Control subjects who reported symptoms consistent with the 2000 International Society for the Study of Vulvovaginal Disease definition of vulvodynia, specifically constant or intermittent burning, stinging, irritation, or rawness of the genital area that may be exacerbated with tampon insertion, speculum insertion during a gynecologic examination, intercourse, or exercise, were excluded from the final study population. Because these women failed to indicate such symptoms in 2001, it is assumed that they developed after that time. Additionally, cases and control subjects with an active vulvovaginal or sexually transmitted infection and/or who were pregnant, as were cases whose vulvodynia was not confirmed by a UMDNJ clinician, were excluded from the study.
Case and control response rates were calculated, and descriptive statistics were generated for all variables assessed. The Kolmogorov-Smirnov test was used to determine whether the distribution of continuous variables (eg, age, quality of life, and level of stress in life) was approximately normal. Mean values were compared using t tests (for those showing a normal distribution), and differences among cases and controls for variables without a normal distribution were tested with the Wilcoxon rank test. The Fisher exact test was used to compare proportions in demographic variables whose subcategories had sparse responses (eg, married, single, divorced/widowed). Univariate analysis was conducted, and with the number of cases and controls available, the study had approximately an 80% power to detect relative risks of 3.64, 2.48, and 2.16 for variables with control group frequencies of 5%, 15%, and 30%, respectively (using a 2-sided α error of 5%).
Although cases and controls were frequency matched on age, a disproportionate number of older controls responded to the survey compared with younger controls. Additionally, mailing addresses were no longer valid for a number of younger control subjects, further reducing the available control population in the younger age groups. Consequently, the case population was significantly younger than the control population. Thus, Mantel-Haenszel calculations and bivariate regression modeling were used to explore the effect of age on individual factors. Age-adjusted odds ratios were calculated and significant univariate associations determined. Statistical significance was established at P < .05. Logistic regression was used to model multiple variables simultaneously and identify significant predictors. The effects of age were studied in 3 categories (18–44 years [premenopausal], 45–54 years [perimenopausal], and 55–80 years [postmenopausal]) in the regression models, with premenopausal women (aged 18–44 years) as the reference group. Data analysis was performed with SPSS 11.0 (SPSS Inc, Chicago, IL).
Questionnaires were mailed to 135 women with vulvodynia (cases) and to 450 women without vulvodynia or other chronic gynecologic pain (controls). Of these, 5 case surveys and 68 control surveys were returned as undeliverable. A 70% case-response rate (91 surveys returned of 130 mailed) and a 72% response rate in the controls (275 surveys returned of 382 mailed) were obtained. A total of 14 cases and 67 controls met exclusion criteria (Fig. 1), leaving us with 77 cases and 208 controls for analysis.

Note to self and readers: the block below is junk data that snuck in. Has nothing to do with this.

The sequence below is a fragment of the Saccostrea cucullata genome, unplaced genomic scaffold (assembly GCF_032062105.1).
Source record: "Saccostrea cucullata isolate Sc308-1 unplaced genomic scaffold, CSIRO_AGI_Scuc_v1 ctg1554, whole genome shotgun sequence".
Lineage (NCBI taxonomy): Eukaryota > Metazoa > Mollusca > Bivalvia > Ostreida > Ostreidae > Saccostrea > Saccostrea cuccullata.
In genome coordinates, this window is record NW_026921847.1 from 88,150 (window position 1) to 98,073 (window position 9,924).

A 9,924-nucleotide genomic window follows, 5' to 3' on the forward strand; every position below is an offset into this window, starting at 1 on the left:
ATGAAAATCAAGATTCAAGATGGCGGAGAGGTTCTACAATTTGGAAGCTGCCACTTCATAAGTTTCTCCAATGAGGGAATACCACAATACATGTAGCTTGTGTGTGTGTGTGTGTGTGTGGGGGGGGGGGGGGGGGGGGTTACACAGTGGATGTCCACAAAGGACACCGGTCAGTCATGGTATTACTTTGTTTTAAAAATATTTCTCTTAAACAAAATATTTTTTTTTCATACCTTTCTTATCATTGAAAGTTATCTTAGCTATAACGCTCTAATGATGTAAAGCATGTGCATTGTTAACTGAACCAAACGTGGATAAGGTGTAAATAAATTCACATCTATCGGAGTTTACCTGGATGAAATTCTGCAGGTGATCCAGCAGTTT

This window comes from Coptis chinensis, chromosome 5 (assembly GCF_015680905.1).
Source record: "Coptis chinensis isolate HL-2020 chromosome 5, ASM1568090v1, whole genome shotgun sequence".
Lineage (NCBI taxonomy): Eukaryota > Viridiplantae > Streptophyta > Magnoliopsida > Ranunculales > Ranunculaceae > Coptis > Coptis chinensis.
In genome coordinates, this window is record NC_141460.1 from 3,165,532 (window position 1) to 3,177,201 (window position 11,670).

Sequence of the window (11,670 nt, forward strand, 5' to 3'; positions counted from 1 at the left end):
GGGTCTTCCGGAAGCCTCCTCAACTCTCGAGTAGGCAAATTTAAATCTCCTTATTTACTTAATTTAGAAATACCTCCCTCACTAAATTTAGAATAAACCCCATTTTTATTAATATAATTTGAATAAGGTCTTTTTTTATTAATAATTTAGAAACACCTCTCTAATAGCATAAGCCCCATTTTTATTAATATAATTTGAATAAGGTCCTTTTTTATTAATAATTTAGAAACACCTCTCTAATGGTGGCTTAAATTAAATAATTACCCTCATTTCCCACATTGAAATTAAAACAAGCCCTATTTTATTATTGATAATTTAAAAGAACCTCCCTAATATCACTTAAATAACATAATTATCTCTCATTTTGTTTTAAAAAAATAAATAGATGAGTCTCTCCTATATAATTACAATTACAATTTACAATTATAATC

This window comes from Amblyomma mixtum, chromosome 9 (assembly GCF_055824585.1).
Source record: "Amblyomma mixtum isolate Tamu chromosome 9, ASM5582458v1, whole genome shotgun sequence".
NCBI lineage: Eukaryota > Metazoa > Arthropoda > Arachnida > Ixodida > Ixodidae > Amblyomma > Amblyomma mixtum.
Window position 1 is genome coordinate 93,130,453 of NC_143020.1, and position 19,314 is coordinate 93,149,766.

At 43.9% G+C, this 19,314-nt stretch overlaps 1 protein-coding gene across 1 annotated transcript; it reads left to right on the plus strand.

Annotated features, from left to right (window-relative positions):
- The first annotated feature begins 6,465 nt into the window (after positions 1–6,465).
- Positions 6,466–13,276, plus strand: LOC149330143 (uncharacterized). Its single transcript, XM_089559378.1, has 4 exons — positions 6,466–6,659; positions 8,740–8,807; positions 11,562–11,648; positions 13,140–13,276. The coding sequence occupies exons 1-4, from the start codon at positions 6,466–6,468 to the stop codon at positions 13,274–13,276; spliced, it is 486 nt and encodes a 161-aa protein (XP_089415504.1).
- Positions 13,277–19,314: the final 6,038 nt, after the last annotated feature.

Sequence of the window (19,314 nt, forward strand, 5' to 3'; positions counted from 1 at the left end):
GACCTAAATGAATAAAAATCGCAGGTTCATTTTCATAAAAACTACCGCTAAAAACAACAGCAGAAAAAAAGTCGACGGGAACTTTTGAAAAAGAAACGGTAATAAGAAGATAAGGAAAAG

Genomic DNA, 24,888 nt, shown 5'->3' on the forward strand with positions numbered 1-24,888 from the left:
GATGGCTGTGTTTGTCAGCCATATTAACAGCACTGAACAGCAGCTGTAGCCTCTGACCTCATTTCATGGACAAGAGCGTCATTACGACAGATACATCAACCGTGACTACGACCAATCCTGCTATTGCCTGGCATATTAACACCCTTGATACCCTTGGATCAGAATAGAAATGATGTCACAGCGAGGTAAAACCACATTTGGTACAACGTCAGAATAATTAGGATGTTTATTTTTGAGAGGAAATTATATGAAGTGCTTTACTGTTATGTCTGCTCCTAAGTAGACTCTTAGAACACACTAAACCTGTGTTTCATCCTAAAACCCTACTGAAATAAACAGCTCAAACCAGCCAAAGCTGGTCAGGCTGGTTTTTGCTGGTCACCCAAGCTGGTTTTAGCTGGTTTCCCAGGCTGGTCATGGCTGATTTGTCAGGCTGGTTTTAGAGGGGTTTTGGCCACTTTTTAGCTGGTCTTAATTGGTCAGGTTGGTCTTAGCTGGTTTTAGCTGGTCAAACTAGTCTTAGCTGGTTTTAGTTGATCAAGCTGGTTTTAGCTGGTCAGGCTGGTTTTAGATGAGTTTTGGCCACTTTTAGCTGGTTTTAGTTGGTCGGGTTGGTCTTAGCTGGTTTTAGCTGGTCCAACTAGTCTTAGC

Sixty previously asymptomatic women (21.8%) included in the control mailing indicated that they now had chronic vulvar symptoms consistent with the definition of vulvodynia of the International Society for the Study of Vulvovaginal Disease. These 60 women were excluded from the final control population, but their responses to screening questions were reviewed for informational purposes. Although the majority (56%) had not received a diagnosis for their symptoms, 3 (1%) reported a diagnosis of vulvodynia since 2001. However, we had no clinical confirmation of this diagnosis. Additionally, because many of these 60 women were in their perimenopausal or postmenopausal years, their unexplained vulvar symptoms may be the result of hormonal changes, such as atrophic vaginitis.
The final study population comprised primarily white and highly educated women, with most participants having earned a college or graduate degree (Table 1). Cases were significantly younger than controls (P < .001) and more frequently reported being single, compared with controls, which reported a higher divorce rate. There was a higher proportion of homemakers, students, and retirees among controls, although this difference was not significant.
Although cases and controls reported similar levels of stress (Table 1), cases were more likely (P < .001) to report a worse overall quality of life, as measured on a scale of 1 (worst) to 10 (best). Vulvodynia was significantly associated with worse overall quality of life (Table 1). Moreover, 42% felt out of control of their lives, and 60% felt out of control of their bodies, specifically due to their chronic vulvar pain. Additionally, 90% of cases reported dyspareunia (painful intercourse), and 41% indicated that their condition had severely impacted their sexual lives. (Table 2).